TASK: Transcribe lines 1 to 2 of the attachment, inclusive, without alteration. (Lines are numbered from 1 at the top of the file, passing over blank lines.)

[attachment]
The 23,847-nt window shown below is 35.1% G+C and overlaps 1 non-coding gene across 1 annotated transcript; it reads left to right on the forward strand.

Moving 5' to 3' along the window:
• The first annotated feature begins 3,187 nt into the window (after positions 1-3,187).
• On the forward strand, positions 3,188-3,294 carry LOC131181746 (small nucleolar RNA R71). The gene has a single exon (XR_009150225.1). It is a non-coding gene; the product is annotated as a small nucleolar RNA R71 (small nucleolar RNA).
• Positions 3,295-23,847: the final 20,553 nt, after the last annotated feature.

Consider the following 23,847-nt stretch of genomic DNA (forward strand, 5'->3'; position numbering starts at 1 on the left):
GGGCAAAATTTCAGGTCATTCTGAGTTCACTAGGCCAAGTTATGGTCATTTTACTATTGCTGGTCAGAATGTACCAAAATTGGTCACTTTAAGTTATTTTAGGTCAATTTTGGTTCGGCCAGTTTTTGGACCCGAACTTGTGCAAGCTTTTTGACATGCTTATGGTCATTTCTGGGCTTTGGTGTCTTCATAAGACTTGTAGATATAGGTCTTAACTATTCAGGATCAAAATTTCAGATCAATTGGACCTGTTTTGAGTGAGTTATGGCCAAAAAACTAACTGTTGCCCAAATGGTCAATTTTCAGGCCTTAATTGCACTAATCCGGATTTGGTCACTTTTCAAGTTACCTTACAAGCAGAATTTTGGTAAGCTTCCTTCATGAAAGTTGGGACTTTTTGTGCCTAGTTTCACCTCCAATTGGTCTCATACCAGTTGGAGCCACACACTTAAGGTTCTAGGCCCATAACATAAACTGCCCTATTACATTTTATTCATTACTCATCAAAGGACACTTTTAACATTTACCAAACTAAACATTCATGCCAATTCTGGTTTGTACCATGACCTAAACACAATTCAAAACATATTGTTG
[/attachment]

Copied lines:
The 23,847-nt window shown below is 35.1% G+C and overlaps 1 non-coding gene across 1 annotated transcript; it reads left to right on the forward strand.

Moving 5' to 3' along the window: